As I discussed in my past two columns, traditional Arab music has never stopped influencing modern and pop music, deeply impacting new musical movements in the diaspora, including disco, electronic music, rock and other genres. A country that has especially benefitted from these influences, through migration and cultural exchange, is of course France.
In view of the current pandemic restrictions, my usual habit of traveling across seas and continents has been heavily disrupted, so instead of spending New Year’s Eve in Cairo or Tunis, as in previous years, this year I only traveled back home, to Paris and Marseille. But, uncannily, this trip offered an occasion to immerse myself in musical musing thanks to a unique exhibition: “Douce France: Des musiques de l’exil aux cultures urbaines,” which opened mid-December in Paris at the Musée des Arts et Métiers.
The title refers to an old French song, “Douce France,” written and popularized by Charles Trenet in 1943, and inspired by the country’s oldest poem, an ode to the coming of its modern form as a state. But “Douce France” also refers to a more recent and revolutionary version in an Arab rock interpretation, created by Rachid Taha and his first band, Carte de Séjour, released in 1986.
The exhibition centers around the personality and achievement of Rachid Taha, who was born in 1958 in Algeria, and died in 2018. Taha is well-known for pioneering a form of Arab rock starting in the 1980s in France; he later achieved international fame, collaborating with new artists abroad, including Rolling Stones producer Don Was, Femi Kuti and Mick Jones from The Clash. He was also a committed activist who, throughout his career, called for tolerance and decried the rise of anti-Arab and anti-Muslim xenophobia in France and Europe. To quote the museum, the exhibit “revisits the artistic emergence of the so-called ‘beur’ generation, a symbol of the mixed and joyful integration of a youth of immigrant origin.” It also looks at the emergence of “beur”-driven social movements that characterized 1970s France.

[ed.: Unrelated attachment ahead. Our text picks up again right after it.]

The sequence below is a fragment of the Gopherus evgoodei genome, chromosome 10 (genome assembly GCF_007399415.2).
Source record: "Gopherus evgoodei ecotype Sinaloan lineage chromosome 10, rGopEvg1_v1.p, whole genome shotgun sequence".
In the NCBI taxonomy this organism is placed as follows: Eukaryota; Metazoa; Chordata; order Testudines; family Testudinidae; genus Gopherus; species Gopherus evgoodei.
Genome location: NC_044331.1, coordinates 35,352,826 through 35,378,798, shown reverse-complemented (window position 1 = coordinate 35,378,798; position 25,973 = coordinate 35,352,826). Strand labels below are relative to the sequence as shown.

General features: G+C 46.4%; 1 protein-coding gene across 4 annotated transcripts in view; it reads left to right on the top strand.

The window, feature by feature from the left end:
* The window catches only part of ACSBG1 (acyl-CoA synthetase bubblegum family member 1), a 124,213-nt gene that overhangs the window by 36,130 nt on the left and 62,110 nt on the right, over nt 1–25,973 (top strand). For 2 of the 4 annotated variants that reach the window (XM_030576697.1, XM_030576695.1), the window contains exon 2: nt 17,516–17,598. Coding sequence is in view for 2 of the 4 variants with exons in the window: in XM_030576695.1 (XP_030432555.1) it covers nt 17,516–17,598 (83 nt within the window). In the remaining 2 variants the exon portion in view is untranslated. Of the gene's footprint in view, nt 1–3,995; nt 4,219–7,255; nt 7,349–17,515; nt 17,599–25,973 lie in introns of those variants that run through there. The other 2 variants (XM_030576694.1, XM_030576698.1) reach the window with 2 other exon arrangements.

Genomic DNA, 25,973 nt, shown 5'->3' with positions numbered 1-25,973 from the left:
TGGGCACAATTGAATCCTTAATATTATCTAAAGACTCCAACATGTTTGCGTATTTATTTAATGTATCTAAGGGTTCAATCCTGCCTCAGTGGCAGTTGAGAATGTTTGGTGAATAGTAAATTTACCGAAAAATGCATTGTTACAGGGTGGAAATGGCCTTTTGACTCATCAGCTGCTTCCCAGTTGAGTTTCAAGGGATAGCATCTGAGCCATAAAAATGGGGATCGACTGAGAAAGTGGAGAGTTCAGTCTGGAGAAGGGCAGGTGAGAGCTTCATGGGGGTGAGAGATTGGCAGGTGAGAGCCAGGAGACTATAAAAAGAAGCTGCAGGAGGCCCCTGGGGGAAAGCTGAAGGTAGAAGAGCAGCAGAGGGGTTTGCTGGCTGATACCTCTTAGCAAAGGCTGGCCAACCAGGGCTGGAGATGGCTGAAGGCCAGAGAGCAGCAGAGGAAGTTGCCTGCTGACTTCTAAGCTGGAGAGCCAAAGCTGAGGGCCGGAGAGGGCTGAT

Rachid Taha arrived in France from Algeria with his parents in 1968. He spent a number of years in an impoverished working-class immigrant community in the east in Alsace, and then in the Vosges, before moving to greater Lyon, where he began to establish his reputation. Taha’s musical influences, however, informed his tastes even before emigrating, for as a child he had learned Arabic before being forced to switch to French, and early on was fascinated by the iconic Egyptian singer Oum Kalthoum. In Algeria, he had already been fond of local music, especially raï and chaabi, the traditional street music of Algiers, formalized by El Hadj M’Hamed El Anka, and more generally by 1960s performers from across the Maghreb.
The “Douce France” exhibit opens with this music, first with the sound of Dahmane El Harrachi. Born Abderrahmane Amraoui in Algiers, he moved to Paris in 1949, worked as a factory employee and continued performing and recording. He later popularized chaabi music there in the 1960s.